Hennepin County Chief Judge Toddrick Barnette was in his second year of law school at the University of Minnesota when a client insisted on speaking to him alone, away from the professor overseeing his work at the school's clinic.
Barnette had doubts about staying in law school after his first year buried in books. But when the client, who was Black, wanted advice from him, an inexperienced Black student, and not the white professor, his desire to be an advocate was cemented.
"Even though you're in law school and he knows it, he's trusting you to handle it," Barnette said.
Now 54, the veteran public defender, prosecutor and judge has begun a two-year tenure as the chief judge of Hennepin County, making him the first person of color to hold the post. He takes the helm during unprecedented upheaval, facing the challenges of COVID-19 and a global racial reckoning sparked by the death of George Floyd, a Black man killed by four former Minneapolis police officers.
"He walked into a job with more on his table than probably any other chief in … decades, if not ever," said his longtime friend, Ramsey County District Judge JaPaul Harris.
Barnette will oversee the state's busiest judicial district, which has a maximum of 63 judges and saw 460,000 cases last year. He took over July 1 and he understands the moment.
"This is the time for us to really understand what our role is and what the community needs is to walk in here and feel like they're being heard," Barnette said, adding that "Black Lives Matter" is not complicated. "It's: Treat me like a person," he said. "Treat me like that person over there."
Barnette said he will push for more diversity in hiring.
"People at the counter should see people who look like them," he said.
Barnette will oversee the legal machinations leading up to and eventually the trial of the former officers charged in Floyd's death outside Cup Foods on May 25. He's made it a point to be present at every hearing to troubleshoot logistics so that judges, attorneys, court staff, defendants, news media and the public experience as few disruptions as possible.
He appointed a longtime colleague — Judge Peter Cahill — to preside over the cases. Cahill was the chief deputy in the Hennepin County Attorney's Office in 2004 and recruited Barnette from the public defender's office to work for the county attorney. Cahill said Barnette had the qualities he was looking for: "good demeanor, good work ethic and good judgment."
Harris, who is Black, got to know Barnette about 10 years ago, and said his election as chief judge was a long time coming. "It's important to have Black and brown voices at the leadership table," Harris said.
There are 17 Black judges in the state, Harris said, adding that they face the challenge of shouldering the expectations of the Black community while navigating misperceptions in the workplace.
"It's a duality," he said. "You're trying to make sure that you continue to represent and speak to the concerns of the [Black] community, and do that in a way that you can also be an effective judge."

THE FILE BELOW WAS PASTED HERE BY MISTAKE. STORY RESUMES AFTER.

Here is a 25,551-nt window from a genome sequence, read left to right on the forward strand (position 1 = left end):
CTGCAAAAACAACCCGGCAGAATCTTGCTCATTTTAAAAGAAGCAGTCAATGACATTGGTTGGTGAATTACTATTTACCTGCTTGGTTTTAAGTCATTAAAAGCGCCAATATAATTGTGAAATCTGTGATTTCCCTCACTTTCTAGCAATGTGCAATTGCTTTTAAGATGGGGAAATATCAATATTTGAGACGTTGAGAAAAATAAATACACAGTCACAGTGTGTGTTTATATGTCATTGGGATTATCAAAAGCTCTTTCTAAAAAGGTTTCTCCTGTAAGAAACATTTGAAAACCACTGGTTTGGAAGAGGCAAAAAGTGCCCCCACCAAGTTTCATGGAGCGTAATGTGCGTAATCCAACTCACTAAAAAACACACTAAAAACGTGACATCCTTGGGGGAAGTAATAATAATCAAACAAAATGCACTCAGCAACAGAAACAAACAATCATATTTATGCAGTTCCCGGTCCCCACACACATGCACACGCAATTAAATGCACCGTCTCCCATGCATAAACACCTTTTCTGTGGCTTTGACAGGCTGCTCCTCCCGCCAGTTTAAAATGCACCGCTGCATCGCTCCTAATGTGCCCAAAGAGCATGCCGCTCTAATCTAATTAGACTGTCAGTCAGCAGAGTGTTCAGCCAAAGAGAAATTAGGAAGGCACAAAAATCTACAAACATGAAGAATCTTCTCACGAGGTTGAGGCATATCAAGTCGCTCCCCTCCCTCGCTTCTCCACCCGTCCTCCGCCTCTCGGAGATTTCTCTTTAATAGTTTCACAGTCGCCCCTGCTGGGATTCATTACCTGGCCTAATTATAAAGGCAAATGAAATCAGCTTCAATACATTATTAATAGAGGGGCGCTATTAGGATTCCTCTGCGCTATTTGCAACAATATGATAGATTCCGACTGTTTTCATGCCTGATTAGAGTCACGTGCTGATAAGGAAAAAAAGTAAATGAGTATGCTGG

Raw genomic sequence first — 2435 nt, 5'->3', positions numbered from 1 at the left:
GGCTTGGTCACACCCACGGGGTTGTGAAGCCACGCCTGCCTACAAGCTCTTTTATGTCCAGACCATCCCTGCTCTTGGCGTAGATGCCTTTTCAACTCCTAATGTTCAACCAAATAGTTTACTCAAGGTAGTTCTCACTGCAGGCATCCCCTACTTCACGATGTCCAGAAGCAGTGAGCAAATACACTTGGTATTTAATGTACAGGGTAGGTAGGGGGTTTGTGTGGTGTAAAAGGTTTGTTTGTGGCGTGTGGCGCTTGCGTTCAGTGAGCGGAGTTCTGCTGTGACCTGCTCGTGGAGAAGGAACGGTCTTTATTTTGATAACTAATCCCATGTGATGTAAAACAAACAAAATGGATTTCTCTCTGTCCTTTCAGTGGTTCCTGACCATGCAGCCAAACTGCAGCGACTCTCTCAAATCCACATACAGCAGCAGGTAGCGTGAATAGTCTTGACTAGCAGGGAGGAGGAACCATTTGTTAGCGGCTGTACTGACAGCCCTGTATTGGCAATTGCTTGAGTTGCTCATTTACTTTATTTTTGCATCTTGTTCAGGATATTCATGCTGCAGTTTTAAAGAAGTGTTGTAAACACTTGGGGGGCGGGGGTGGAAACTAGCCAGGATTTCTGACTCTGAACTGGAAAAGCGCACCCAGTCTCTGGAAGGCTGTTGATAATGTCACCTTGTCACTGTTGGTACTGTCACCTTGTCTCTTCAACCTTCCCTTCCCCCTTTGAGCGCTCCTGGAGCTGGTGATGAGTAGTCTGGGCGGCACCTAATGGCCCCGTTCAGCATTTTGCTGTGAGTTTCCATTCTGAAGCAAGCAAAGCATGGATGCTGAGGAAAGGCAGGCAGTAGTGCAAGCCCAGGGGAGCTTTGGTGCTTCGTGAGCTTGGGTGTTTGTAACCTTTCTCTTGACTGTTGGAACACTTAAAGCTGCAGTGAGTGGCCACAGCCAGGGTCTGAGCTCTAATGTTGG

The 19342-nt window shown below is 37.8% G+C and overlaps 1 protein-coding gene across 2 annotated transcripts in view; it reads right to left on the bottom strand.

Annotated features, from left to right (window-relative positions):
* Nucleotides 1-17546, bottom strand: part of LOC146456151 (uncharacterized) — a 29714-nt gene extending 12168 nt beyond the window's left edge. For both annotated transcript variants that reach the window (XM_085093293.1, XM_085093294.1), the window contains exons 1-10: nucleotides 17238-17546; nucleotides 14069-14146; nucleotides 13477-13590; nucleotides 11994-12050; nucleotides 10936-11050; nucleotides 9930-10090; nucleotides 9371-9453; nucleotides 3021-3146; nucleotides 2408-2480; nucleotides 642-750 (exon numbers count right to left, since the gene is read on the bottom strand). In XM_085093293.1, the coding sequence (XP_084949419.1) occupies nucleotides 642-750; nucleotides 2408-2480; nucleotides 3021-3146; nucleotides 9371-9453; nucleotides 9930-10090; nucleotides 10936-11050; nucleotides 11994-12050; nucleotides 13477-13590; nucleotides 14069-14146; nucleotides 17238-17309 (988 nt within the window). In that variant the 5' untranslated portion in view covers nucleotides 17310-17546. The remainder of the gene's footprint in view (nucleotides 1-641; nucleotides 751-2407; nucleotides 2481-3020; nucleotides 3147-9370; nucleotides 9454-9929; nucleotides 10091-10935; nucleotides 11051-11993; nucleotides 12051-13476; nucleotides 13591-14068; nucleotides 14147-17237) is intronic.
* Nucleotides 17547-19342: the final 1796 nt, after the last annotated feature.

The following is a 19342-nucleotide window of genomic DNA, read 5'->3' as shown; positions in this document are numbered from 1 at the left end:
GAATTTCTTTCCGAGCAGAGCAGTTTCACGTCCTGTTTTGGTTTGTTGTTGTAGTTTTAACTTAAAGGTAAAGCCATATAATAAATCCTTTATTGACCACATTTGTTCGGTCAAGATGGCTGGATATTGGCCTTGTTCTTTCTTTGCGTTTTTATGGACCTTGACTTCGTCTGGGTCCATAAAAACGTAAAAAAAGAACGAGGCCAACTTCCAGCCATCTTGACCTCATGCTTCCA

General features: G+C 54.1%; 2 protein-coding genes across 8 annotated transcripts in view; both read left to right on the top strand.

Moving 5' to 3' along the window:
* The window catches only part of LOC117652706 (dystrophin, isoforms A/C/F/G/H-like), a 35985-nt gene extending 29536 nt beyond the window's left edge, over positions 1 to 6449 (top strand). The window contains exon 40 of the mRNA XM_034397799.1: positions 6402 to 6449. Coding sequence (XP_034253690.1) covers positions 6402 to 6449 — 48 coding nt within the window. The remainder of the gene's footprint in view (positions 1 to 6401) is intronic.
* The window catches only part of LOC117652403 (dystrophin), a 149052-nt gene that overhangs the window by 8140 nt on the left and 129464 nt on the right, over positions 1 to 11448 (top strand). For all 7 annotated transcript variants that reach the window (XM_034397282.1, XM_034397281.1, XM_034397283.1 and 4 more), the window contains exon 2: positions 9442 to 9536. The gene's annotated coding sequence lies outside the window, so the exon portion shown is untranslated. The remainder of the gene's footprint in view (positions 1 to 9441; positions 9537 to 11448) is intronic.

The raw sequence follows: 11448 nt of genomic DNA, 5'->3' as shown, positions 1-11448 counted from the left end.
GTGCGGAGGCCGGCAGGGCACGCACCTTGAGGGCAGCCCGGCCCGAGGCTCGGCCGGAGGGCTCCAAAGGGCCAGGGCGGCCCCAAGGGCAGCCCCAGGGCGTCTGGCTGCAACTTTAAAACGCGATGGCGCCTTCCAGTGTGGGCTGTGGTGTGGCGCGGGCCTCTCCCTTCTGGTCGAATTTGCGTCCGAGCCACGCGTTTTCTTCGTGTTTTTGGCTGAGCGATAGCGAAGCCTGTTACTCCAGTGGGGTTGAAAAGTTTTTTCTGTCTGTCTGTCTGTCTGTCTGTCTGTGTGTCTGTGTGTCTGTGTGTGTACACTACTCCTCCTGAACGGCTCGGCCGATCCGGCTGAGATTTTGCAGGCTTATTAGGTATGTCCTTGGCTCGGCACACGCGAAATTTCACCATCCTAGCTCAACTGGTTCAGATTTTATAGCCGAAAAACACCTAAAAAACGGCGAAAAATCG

Barnette, a native of Washington, D.C., was raised by a single mother and his grandmother. His father was in federal prison in Sandstone for much of his youth. "As a public defender, the people that I saw were like the people in my family, just a different name, a different state," Barnette said.
The judge met his wife, Gretchen Hoffman, when they were law clerks in the Hennepin County Public Defender's Office, where she still works. They have two minor children.
Barnette served two years in the County Attorney's Office before then-Gov. Tim Pawlenty appointed him to the bench in 2006.
His law professor Steve Simon, who oversaw his clinic work and was passed up by the client who confided in Barnette, said he has the people skills to manage egos in the courtroom. "Todd is a mensch with sechel," he said, using Yiddish to describe wisdom, integrity and common sense.
Barnette has handled high-profile cases, including the murder trial of a 21-year-old in the random shooting of a bystander near Block E in 2006, and the trial of a man who was convicted of killing three people at a Brooklyn Park home day care in 2012.
His work goes beyond the courtroom. For the last 15 years he has been a mentor to students at the University of St. Thomas School of Law, where for the past three years he's been an adjunct professor.
Assistant Hennepin County Attorney Jabari Barner was a second-year law student at St. Thomas when he e-mailed Barnette an invitation to the Black Law Students Association's annual event.
Barnette couldn't attend, but he hired Barner for a two-year clerkship in his office and invited him to family Christmas parties. "He's a consummate professional and somebody I look up to," Barner said.
As Barnette's clerk from 2014 to 2016, Barner saw the judge run a friendly yet professional workplace.
Barnette was "always smiling, always has a positive attitude," Barner said. "But when it comes down to business … he can turn it on."
Before Barnette came to Minnesota for law school, his connection to the state was the occasional childhood trips to Sandstone's federal prison to visit his father. His chambers at the Hennepin County courthouse reflect someone now rooted in the community: He displays the nameplates of many retired colleagues, and their pictures intermingle with pictures of his family, friends and former clients.
No one needs to see diplomas or certificates, Barnette said.
"If the changes that we need to make in our system are going to happen," he said, "why not have me at the forefront for criticism or success?"